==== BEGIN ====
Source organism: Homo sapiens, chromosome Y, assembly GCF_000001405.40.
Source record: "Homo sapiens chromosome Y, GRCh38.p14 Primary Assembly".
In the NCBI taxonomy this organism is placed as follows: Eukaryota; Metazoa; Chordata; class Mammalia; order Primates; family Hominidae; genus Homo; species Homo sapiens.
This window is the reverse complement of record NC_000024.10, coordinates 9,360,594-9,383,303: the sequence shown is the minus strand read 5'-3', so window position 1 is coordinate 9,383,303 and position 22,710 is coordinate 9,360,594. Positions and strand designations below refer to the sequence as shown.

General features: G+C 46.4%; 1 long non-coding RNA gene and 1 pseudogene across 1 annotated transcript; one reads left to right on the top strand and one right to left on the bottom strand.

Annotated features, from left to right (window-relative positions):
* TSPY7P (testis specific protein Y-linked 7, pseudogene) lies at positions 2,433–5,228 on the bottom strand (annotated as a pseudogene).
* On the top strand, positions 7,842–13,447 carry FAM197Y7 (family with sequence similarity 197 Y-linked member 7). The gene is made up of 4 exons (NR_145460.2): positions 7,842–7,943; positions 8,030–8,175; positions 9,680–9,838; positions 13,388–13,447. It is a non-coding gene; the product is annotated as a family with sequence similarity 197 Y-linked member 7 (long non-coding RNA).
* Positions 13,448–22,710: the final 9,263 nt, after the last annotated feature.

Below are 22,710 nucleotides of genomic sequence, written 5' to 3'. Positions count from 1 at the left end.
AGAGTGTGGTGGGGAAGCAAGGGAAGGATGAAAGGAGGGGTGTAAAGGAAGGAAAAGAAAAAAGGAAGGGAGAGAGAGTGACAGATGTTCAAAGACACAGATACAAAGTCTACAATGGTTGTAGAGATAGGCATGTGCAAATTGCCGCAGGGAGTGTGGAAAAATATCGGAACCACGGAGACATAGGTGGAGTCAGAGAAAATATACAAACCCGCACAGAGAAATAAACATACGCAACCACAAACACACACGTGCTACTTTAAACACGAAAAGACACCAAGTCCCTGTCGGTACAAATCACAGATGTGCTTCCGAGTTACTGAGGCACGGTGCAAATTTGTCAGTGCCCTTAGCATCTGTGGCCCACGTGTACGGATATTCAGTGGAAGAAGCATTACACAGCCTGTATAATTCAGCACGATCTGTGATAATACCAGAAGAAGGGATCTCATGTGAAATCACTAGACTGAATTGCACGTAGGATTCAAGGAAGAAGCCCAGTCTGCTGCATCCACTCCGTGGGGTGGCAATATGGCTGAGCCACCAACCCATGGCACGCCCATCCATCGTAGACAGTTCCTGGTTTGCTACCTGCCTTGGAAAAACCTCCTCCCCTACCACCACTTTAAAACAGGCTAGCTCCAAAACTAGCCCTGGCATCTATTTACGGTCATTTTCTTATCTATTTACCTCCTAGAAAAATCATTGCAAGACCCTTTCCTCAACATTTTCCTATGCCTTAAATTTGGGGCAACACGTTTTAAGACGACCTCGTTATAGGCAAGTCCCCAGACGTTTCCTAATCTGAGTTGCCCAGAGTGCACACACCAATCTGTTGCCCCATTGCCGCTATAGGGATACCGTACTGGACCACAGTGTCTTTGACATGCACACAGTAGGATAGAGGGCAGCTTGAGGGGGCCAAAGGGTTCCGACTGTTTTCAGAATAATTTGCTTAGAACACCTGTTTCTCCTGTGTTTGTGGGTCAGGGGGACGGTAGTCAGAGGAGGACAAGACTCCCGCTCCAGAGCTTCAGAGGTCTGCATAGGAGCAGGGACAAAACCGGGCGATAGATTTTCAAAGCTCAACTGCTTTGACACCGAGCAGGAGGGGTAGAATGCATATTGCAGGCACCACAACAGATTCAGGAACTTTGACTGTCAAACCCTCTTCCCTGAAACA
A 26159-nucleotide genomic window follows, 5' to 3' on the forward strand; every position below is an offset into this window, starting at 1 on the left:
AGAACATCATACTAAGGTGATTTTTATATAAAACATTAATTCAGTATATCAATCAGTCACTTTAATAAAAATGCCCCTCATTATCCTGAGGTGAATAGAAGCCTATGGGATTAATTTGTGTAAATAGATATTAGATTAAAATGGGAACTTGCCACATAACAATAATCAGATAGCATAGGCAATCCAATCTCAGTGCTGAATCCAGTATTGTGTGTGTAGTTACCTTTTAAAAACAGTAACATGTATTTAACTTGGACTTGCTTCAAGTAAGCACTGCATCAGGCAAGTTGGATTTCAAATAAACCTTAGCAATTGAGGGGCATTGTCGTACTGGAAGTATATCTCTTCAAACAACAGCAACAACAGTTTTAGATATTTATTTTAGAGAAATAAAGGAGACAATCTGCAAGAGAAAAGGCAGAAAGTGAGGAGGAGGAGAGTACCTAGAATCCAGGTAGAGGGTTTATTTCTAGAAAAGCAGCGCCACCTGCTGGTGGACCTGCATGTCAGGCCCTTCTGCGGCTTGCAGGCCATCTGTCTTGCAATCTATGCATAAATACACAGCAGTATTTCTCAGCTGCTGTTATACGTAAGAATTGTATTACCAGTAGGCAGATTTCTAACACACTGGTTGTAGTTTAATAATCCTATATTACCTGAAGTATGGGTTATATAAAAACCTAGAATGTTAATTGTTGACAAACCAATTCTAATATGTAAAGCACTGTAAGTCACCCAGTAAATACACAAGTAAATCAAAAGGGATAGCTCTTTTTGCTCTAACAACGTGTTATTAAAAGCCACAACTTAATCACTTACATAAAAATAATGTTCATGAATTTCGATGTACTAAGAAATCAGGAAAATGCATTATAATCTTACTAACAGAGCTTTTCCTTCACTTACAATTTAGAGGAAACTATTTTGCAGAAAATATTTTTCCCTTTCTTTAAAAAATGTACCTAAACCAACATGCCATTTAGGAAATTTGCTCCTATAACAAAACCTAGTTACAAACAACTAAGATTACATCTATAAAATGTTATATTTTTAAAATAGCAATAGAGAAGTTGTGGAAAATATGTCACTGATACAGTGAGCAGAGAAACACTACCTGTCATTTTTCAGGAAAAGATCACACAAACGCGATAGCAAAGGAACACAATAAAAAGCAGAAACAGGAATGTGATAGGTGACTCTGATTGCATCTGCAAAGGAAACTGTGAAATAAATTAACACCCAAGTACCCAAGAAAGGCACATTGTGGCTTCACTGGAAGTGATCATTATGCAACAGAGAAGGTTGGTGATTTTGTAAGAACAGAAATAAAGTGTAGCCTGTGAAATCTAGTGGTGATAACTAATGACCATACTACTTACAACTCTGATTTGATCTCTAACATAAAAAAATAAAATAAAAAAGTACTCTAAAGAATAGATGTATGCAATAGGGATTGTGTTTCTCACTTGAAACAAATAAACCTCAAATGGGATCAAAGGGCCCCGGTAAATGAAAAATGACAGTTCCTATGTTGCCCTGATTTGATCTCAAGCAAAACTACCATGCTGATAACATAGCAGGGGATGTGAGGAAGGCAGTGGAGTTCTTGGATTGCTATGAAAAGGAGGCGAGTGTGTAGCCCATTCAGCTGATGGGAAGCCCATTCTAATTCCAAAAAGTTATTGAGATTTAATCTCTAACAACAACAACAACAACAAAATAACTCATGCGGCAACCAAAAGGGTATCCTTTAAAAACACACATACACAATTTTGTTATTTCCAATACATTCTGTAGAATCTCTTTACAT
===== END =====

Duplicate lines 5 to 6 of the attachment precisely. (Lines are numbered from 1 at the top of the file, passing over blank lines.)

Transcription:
General features: G+C 46.4%; 1 long non-coding RNA gene and 1 pseudogene across 1 annotated transcript; one reads left to right on the top strand and one right to left on the bottom strand.

Annotated features, from left to right (window-relative positions):